CBA12: Local experience driving climate action

  • 14th June 2018
  • by secretary

The CBA12 event was being organised by IIED in partnership with the Climate Justice Resilience Fund, GIZ, the Global Resilience Partnership, the International Development Research Centre, Irish Aid and Practical Action.

The CBA12 programme inluded two days of workshops, followed by two days of multi-stakeholder dialogues.

Days one and two brought practitioners together under three workstreams:

  1. Transforming ‘lived experience’ and local knowledge into evidence that drives better policies and investments
  2. Building a shared understanding of effective devolved climate finance, and
  3. Innovating in applying adaptation technology.

Policymakers and investors joined the multi-stakeholder dialogues on days three and four to discuss: how to propose and plan locally-driven climate investments; the enabling environment needed for scaling-out and up; and ways to further strengthen the community of practice.

On day four the UNFCCC and the Least Developed Countries Expert Group convened the Regional National Adaptation Plans (NAP) Expo as part of CBA12. This follows the Regional NAP Expo programme at CBA11 (PDF), and the workshop explored issues including how well locally-driven climate action is working within NAPs.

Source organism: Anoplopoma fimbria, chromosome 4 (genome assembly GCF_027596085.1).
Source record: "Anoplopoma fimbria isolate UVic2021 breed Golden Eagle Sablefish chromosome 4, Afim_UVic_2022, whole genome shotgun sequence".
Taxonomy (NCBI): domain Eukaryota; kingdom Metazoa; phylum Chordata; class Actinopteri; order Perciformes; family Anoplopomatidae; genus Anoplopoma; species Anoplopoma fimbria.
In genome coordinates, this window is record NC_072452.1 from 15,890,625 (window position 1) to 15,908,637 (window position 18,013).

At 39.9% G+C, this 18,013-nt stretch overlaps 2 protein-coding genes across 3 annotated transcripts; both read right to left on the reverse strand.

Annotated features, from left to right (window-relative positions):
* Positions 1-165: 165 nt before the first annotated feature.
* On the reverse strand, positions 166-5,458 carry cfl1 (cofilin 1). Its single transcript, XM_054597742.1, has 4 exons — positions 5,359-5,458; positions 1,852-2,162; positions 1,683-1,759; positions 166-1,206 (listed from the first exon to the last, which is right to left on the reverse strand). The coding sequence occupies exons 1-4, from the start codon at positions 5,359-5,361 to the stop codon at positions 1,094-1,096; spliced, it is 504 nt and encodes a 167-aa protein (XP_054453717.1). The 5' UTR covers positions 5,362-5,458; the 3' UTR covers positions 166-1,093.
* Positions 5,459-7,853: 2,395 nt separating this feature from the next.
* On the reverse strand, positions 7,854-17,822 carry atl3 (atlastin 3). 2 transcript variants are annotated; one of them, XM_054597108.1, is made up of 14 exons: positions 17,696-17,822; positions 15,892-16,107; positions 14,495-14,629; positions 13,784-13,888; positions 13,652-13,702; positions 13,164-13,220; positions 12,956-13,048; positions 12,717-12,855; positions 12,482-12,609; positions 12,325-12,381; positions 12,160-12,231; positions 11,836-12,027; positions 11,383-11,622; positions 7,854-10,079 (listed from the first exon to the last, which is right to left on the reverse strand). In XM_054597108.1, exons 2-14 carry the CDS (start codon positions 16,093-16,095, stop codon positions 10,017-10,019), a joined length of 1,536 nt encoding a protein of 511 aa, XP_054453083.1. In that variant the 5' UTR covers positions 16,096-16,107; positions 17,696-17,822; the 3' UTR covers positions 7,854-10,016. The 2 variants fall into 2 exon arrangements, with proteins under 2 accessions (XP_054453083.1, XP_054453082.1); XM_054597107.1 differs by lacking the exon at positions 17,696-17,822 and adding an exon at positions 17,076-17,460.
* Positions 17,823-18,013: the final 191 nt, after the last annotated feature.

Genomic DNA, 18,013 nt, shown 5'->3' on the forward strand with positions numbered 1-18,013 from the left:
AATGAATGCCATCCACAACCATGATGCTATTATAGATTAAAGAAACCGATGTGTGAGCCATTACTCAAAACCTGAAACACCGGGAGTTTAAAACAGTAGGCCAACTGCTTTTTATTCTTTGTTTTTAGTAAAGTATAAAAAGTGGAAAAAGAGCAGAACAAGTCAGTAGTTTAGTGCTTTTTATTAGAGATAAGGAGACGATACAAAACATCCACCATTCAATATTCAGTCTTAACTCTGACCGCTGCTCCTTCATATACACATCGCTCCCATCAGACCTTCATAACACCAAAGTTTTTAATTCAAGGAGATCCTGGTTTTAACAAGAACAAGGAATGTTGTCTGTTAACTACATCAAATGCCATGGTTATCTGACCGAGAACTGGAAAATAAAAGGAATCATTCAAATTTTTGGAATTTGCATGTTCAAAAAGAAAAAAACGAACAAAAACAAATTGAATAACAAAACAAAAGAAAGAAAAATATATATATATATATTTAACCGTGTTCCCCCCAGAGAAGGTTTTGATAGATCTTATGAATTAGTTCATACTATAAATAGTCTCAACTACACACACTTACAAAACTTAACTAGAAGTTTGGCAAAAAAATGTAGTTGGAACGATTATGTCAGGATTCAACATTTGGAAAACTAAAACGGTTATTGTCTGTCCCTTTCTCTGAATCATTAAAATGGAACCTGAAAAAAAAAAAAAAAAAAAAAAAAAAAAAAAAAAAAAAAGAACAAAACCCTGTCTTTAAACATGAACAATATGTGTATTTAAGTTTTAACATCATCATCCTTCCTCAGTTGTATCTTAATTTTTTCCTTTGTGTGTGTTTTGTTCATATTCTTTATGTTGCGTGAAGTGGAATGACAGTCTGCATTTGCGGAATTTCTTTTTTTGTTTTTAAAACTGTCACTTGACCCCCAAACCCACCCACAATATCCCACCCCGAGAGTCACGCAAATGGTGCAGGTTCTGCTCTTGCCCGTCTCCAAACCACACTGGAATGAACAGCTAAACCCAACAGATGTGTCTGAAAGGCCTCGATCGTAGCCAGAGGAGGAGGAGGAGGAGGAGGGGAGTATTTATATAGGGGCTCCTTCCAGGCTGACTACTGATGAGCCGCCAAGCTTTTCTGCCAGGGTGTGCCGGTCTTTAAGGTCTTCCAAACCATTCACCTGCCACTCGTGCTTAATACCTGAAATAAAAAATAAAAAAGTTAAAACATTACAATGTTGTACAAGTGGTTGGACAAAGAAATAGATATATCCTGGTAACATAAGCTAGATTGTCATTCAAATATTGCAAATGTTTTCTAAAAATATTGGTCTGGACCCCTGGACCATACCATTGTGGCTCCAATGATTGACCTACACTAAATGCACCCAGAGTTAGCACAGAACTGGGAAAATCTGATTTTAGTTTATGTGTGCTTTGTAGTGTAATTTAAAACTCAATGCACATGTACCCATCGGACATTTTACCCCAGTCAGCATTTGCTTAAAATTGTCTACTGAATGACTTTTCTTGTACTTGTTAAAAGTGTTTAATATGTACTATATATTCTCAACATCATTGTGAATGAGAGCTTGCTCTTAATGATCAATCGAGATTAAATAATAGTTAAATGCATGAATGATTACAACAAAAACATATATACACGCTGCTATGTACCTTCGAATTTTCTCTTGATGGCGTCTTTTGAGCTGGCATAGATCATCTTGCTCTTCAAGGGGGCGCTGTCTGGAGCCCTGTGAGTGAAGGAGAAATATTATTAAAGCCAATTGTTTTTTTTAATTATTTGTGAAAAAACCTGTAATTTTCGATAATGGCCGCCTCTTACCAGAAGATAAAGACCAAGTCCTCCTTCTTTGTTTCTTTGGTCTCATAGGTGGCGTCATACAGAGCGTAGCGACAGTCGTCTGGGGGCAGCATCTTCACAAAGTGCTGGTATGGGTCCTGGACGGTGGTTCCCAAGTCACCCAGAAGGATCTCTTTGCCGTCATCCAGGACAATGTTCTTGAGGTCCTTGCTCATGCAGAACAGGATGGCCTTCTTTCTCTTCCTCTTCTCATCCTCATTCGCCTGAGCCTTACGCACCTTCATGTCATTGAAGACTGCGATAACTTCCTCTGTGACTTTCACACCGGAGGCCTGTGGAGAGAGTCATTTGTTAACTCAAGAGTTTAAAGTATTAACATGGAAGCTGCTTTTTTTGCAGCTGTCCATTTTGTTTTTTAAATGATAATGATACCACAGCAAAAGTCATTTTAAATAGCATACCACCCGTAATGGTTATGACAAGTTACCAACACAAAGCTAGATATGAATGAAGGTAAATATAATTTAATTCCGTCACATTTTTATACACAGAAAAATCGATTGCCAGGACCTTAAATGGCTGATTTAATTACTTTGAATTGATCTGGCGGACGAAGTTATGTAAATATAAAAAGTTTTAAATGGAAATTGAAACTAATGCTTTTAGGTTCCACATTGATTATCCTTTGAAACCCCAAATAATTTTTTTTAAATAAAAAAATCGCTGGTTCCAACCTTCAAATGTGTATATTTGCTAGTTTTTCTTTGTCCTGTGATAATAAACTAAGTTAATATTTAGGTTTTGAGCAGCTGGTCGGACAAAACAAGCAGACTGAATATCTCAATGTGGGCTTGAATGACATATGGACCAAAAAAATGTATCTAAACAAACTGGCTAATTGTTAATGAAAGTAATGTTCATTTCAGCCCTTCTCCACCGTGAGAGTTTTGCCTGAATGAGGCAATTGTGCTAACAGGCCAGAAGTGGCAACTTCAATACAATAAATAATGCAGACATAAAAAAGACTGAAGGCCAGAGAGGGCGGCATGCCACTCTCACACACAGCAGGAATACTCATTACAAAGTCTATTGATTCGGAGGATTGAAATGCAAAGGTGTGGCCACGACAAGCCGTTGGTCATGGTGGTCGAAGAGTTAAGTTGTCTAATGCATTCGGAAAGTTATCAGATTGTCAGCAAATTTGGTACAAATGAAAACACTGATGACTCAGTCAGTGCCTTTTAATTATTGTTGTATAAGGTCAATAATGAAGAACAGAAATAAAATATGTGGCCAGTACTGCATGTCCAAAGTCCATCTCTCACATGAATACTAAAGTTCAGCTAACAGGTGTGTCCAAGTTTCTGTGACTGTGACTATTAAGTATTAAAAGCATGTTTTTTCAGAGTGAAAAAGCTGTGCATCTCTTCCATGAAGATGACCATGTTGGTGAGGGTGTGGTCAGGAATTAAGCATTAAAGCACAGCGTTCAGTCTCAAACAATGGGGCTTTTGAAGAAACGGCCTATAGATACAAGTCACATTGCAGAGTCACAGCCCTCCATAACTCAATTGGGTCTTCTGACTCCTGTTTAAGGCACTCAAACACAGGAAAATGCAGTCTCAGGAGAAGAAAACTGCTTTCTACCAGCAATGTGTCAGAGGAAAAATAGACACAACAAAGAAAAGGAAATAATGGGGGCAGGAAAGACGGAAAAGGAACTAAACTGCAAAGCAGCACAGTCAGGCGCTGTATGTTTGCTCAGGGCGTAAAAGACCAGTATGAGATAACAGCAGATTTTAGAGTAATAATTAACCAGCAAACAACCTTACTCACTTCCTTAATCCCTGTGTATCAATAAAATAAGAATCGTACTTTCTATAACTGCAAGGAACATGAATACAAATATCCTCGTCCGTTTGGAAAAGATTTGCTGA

See further: CBA12: Daily updates

Related: Guideline – Assessing Climate Risks and Vulnerabilities in Market Systems seeks to orientate and support practitioners by bringing a climate risk perspective into market system development projects and identifying the most climate-resilient sub-sectors in a given context.

 In its applications in Nepal and Madagascar, the Guideline proved to effectively support the shift from reaction to proactively addressing climate variability and supporting changes in market systems. It also allows identifying new opportunities in a changing climate.

The Guideline helps (small-scale) businesses in better understanding climate risks and opportunities in their sub-sector, identifying emerging market opportunities and developing a comprehensive climate risk management approach for the enterprise. 

The overall objective of the Guideline is to identify the most climate-resilient sub-sectors in a given context and to determine potential impacts and relevant measures in the field of adaptation to climate change and disaster risk management to further increase resilience in the market system.

The Guideline combines two approaches: 

  1. the adaptation process and 
  2. the market system development approach. 

The joint approach leads to a series of eight steps, structured according to MODULE A and MODULE B. In short, the Guideline is not a new tool, but builds on existing approaches (i.e. risk assessment tools such as the Community-based Risk Screening Tool, Adaptation and Livelihoods – CRiSTAL; the Climate, Environment Disaster Risk Integration Guidance – CEDRIG; and approaches related to market systems development).